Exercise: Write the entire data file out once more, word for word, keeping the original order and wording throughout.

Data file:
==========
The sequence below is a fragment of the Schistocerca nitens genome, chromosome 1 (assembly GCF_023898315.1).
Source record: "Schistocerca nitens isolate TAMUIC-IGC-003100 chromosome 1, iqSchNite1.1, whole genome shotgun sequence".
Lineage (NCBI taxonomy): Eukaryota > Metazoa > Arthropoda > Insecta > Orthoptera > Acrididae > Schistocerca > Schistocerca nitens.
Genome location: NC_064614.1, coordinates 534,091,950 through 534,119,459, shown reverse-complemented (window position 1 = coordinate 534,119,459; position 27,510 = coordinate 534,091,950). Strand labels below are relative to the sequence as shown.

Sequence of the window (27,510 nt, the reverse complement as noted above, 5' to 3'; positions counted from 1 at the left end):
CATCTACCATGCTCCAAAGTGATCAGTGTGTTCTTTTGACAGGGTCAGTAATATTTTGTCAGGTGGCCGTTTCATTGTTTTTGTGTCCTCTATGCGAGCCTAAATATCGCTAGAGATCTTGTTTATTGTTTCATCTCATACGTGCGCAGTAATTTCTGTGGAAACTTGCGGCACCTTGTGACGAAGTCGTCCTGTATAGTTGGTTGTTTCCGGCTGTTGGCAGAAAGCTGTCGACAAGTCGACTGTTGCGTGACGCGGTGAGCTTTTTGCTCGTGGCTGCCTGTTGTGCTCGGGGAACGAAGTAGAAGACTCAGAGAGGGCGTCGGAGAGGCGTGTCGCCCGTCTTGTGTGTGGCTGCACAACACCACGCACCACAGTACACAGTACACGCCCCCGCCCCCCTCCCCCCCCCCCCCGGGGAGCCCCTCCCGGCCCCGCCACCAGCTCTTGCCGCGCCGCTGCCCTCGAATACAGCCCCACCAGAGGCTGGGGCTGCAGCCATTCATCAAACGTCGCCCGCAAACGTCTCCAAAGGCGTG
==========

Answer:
The sequence below is a fragment of the Schistocerca nitens genome, chromosome 1 (assembly GCF_023898315.1).
Source record: "Schistocerca nitens isolate TAMUIC-IGC-003100 chromosome 1, iqSchNite1.1, whole genome shotgun sequence".
Lineage (NCBI taxonomy): Eukaryota > Metazoa > Arthropoda > Insecta > Orthoptera > Acrididae > Schistocerca > Schistocerca nitens.
Genome location: NC_064614.1, coordinates 534,091,950 through 534,119,459, shown reverse-complemented (window position 1 = coordinate 534,119,459; position 27,510 = coordinate 534,091,950). Strand labels below are relative to the sequence as shown.

Sequence of the window (27,510 nt, the reverse complement as noted above, 5' to 3'; positions counted from 1 at the left end):
CATCTACCATGCTCCAAAGTGATCAGTGTGTTCTTTTGACAGGGTCAGTAATATTTTGTCAGGTGGCCGTTTCATTGTTTTTGTGTCCTCTATGCGAGCCTAAATATCGCTAGAGATCTTGTTTATTGTTTCATCTCATACGTGCGCAGTAATTTCTGTGGAAACTTGCGGCACCTTGTGACGAAGTCGTCCTGTATAGTTGGTTGTTTCCGGCTGTTGGCAGAAAGCTGTCGACAAGTCGACTGTTGCGTGACGCGGTGAGCTTTTTGCTCGTGGCTGCCTGTTGTGCTCGGGGAACGAAGTAGAAGACTCAGAGAGGGCGTCGGAGAGGCGTGTCGCCCGTCTTGTGTGTGGCTGCACAACACCACGCACCACAGTACACAGTACACGCCCCCGCCCCCCTCCCCCCCCCCCCCGGGGAGCCCCTCCCGGCCCCGCCACCAGCTCTTGCCGCGCCGCTGCCCTCGAATACAGCCCCACCAGAGGCTGGGGCTGCAGCCATTCATCAAACGTCGCCCGCAAACGTCTCCAAAGGCGTG